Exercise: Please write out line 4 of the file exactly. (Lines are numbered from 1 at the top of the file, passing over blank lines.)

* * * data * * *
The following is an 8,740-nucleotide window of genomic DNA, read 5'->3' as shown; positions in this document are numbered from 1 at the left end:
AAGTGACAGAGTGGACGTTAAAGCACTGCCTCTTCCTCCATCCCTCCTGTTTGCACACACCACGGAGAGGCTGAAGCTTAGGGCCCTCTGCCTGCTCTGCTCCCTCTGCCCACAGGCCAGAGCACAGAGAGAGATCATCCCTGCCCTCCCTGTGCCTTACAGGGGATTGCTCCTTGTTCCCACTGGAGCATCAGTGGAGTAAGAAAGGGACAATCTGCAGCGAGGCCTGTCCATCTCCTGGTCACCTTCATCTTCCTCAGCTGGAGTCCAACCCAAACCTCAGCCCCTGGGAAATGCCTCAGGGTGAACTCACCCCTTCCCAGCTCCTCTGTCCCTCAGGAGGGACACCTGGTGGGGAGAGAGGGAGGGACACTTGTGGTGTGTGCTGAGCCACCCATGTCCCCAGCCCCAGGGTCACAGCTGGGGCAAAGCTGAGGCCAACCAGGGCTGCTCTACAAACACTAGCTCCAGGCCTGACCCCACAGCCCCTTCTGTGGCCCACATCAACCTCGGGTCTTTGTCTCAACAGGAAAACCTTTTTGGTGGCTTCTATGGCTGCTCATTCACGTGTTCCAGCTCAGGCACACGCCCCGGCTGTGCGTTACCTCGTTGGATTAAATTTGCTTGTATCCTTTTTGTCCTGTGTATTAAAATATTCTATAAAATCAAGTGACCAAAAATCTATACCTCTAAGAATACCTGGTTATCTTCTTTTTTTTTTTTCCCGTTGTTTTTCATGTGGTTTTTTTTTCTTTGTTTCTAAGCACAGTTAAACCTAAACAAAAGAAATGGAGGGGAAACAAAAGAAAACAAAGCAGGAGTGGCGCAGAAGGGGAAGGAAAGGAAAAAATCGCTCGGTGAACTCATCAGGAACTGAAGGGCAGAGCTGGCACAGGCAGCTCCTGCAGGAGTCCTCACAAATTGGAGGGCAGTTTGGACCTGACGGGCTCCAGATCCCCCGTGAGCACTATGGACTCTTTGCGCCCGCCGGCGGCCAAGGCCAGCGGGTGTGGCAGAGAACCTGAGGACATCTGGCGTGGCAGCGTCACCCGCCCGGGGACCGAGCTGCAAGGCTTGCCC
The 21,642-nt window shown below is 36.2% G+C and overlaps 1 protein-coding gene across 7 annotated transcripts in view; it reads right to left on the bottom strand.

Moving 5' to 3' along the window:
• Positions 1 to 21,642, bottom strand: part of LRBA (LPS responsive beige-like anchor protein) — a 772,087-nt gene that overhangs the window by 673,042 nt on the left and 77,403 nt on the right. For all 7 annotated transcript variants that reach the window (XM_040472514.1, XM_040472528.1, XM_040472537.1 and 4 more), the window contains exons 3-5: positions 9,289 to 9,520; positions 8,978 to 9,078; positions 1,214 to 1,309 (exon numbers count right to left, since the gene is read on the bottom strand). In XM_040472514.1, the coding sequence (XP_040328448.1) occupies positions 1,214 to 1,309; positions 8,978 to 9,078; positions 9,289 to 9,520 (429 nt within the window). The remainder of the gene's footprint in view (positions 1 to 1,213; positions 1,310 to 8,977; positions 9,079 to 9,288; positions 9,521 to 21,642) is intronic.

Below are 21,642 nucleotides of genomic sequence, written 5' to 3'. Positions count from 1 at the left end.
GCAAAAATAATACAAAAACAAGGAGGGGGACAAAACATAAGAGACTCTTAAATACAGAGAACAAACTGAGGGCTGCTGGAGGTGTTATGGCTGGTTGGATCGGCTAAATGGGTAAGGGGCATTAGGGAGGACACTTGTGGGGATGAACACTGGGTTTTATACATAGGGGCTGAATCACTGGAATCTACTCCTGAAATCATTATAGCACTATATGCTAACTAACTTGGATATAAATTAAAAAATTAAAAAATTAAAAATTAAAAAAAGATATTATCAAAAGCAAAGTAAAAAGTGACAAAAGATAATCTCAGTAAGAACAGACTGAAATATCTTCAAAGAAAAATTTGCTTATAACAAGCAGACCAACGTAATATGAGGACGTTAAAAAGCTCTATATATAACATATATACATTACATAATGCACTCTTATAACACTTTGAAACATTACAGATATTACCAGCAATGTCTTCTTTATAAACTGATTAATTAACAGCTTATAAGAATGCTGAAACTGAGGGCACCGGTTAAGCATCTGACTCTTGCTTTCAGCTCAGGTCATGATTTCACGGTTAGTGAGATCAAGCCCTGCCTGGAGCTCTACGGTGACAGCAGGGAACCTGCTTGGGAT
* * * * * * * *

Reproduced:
Moving 5' to 3' along the window: